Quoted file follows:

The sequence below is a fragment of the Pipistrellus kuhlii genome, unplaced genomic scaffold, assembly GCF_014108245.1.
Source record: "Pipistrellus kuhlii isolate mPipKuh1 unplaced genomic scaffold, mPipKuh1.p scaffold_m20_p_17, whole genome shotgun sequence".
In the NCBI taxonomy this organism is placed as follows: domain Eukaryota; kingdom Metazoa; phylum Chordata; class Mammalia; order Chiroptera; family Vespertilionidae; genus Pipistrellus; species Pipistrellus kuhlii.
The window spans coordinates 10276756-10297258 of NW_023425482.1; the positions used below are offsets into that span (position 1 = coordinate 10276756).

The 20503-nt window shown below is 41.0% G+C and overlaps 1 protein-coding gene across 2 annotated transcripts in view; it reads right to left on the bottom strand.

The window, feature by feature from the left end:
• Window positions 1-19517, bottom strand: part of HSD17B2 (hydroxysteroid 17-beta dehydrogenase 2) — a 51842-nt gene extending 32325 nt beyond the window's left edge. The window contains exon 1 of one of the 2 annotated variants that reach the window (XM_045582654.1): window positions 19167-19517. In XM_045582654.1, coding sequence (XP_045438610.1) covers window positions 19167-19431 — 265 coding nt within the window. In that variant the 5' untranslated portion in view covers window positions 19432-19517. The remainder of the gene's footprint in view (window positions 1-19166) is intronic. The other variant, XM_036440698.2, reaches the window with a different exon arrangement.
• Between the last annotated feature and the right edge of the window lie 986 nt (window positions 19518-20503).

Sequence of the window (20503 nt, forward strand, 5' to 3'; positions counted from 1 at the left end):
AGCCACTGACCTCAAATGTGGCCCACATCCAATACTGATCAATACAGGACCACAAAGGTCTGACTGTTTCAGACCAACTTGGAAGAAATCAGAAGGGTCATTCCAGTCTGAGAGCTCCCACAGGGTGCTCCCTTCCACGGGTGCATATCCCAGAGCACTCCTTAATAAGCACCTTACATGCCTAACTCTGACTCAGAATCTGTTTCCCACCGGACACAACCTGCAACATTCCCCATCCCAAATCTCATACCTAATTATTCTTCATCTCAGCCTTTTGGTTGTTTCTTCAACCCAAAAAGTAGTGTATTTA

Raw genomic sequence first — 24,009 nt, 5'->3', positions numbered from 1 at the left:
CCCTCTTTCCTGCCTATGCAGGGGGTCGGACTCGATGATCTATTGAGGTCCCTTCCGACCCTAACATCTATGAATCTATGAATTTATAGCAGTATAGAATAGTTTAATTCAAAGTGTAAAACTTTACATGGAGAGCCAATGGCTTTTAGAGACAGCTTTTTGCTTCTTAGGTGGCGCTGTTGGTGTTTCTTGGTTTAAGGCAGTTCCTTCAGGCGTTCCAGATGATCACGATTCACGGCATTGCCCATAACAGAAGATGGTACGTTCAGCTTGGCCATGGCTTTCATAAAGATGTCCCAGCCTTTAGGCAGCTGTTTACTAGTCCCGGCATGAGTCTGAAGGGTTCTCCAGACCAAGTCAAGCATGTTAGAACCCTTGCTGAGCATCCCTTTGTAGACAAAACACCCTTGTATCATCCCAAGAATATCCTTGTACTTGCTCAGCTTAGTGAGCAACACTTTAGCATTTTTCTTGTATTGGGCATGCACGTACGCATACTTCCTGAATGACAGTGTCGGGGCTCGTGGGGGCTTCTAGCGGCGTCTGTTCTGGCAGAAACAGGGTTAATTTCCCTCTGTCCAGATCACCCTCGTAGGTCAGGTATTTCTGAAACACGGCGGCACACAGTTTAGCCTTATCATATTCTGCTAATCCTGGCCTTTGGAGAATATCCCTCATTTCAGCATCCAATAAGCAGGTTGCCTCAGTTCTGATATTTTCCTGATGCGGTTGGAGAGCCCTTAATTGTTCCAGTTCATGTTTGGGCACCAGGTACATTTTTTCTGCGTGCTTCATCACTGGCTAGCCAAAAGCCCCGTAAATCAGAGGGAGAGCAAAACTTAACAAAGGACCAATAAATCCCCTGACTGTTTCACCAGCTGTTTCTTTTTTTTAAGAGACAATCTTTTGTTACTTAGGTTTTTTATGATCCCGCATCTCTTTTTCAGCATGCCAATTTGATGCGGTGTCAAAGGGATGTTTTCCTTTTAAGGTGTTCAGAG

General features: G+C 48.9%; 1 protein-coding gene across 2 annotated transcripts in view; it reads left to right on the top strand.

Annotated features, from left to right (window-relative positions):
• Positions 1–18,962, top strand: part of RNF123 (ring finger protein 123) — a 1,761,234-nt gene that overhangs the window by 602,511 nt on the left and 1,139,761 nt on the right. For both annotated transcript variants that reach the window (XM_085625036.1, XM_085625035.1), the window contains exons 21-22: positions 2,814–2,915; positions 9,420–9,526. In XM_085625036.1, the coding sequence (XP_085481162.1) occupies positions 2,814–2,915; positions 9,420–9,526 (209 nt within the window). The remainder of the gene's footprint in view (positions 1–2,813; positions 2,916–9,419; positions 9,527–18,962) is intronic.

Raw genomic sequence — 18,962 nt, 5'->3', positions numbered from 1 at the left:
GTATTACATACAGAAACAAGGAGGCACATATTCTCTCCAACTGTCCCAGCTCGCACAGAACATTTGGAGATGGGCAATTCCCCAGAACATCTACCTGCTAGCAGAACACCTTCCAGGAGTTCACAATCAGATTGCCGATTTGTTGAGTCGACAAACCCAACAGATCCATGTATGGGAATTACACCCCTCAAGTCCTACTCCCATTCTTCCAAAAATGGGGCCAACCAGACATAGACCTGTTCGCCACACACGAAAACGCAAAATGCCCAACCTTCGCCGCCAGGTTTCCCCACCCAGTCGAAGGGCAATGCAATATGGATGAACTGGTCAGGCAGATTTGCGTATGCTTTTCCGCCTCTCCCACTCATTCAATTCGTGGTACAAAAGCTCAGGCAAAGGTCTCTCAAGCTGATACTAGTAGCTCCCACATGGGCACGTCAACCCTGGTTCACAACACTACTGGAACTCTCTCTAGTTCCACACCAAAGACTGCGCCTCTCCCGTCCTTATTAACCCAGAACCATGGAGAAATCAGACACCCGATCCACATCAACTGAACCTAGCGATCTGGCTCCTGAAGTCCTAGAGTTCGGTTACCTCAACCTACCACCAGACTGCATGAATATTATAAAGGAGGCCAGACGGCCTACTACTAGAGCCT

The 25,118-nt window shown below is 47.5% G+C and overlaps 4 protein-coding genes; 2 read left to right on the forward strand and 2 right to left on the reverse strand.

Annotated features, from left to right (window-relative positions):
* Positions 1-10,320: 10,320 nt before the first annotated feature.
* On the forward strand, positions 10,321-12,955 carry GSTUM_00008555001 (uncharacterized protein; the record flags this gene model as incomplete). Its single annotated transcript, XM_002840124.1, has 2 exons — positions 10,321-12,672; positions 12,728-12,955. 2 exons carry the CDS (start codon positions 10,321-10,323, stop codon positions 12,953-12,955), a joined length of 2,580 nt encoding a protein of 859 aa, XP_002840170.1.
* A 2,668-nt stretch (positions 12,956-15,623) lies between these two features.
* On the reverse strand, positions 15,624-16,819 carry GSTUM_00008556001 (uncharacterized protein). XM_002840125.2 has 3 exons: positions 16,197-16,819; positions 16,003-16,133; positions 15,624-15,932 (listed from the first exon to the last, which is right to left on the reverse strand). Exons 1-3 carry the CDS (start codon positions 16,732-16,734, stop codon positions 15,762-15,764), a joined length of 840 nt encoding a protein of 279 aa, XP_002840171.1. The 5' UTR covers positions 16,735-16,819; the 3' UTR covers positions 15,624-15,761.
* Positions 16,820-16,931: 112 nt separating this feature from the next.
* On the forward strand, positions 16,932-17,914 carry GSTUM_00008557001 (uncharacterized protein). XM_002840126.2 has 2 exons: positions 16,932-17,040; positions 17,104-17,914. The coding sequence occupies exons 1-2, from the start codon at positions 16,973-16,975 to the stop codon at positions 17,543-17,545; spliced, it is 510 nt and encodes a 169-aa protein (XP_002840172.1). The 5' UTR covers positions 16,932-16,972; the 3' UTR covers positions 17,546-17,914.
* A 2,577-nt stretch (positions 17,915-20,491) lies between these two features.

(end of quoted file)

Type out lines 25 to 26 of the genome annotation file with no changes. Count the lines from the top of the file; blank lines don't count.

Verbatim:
* On the forward strand, positions 16,932-17,914 carry GSTUM_00008557001 (uncharacterized protein). XM_002840126.2 has 2 exons: positions 16,932-17,040; positions 17,104-17,914. The coding sequence occupies exons 1-2, from the start codon at positions 16,973-16,975 to the stop codon at positions 17,543-17,545; spliced, it is 510 nt and encodes a 169-aa protein (XP_002840172.1). The 5' UTR covers positions 16,932-16,972; the 3' UTR covers positions 17,546-17,914.
* A 2,577-nt stretch (positions 17,915-20,491) lies between these two features.